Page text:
Melissa Heisler – Book Journeys Author Interview
Joining Angela in last week’s episode of Book Journeys was author Melissa Heisler who talked about her first solo book, From Type A to Type ME: How to Stop “Doing” Life and to Start Living It. Melissa is a stress reduction expert and her book started as a story of her own journey from type A to type Me that evolved to be a framework to help others to go through the same journey. With a lot of people becoming type A’s or having learned behaviors because of all the stress and overwhelm coming from today’s busy lifestyle, Melissa prescribes a way to get back to the “unique ME” where one enjoys and chooses their life instead of feeling a victim of circumstances.
Melissa’s journey into book publishing jump started when she joined a contest to get a publishing contract. She looked for an editor to help her with the content editing, and from her editor she learned what it meant to be a serious author, coming to understand more about presenting materials to individuals, not just focusing on what she was saying but more on what would be heard by her readers. Her strong advice to people about working with an editor is to completely remove the ego. An author should look at their book not as their baby but as their gift to the world, and so it’s not about them but about their work. They should be open to everything that comes, and even disagreements with an editor could be something to learn from. For her, the best way to get the most out of the editing process is to be open to feedback and to making it the best work that it can be.
Melissa decided to self-publish so she could focus her efforts on getting the book out instead of looking for that one publisher that would help her. She was contacted by Wise Ink who impressed her with their level of professionalism and support that they give to authors, ensuring that every author gets heard, and supplying the needed industry knowledge to come out with a professional piece. To market the book, Melissa started with her network of friends and family, calling out to people she knew who supported her and asking them to put her blogs and articles in their site and to introduce her to groups where she could speak. But she is now reaching out of her network and doing some pitches towards local media and larger organizations that she doesn’t necessarily have a connection with.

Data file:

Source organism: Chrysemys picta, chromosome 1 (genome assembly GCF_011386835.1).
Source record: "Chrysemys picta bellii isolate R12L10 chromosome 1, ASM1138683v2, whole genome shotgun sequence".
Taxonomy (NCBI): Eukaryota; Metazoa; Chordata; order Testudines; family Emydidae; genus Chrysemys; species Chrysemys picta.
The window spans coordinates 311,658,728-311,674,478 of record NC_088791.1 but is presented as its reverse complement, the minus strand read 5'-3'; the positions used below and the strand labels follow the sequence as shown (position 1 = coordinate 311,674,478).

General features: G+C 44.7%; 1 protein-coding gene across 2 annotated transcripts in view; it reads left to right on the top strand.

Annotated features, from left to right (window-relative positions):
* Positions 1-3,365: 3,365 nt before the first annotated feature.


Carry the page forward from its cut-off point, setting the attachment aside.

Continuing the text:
Melissa’s advice to authors struggling with finishing their own book is to ask themselves hard questions such as: What is holding you back? Why did you start doing this? What is your mission? Is it still important to you? Melissa herself took seven years to come out with her book, but she knew she wanted to move forward, so that’s when she entered the competition for a publishing contract. But when it did not materialize, she put up a crowd-funding campaign to raise the money for publishing her book, thinking that if she had the money, then she would just have to do it. The crowd-funding campaign helped her to understand the value of her book as she positioned it to people who might be interested in funding it. And doing this gave her the confidence in her work as well as hints on what she needed to recraft in the book. For her, it is important to understand the positioning of the book so that people really know what you’re giving to them in the book. She also speaks highly of the editing process and cannot emphasize more the importance of having others look at your work and not be afraid to do this.
Watch out for Angela’s interview with another exciting author.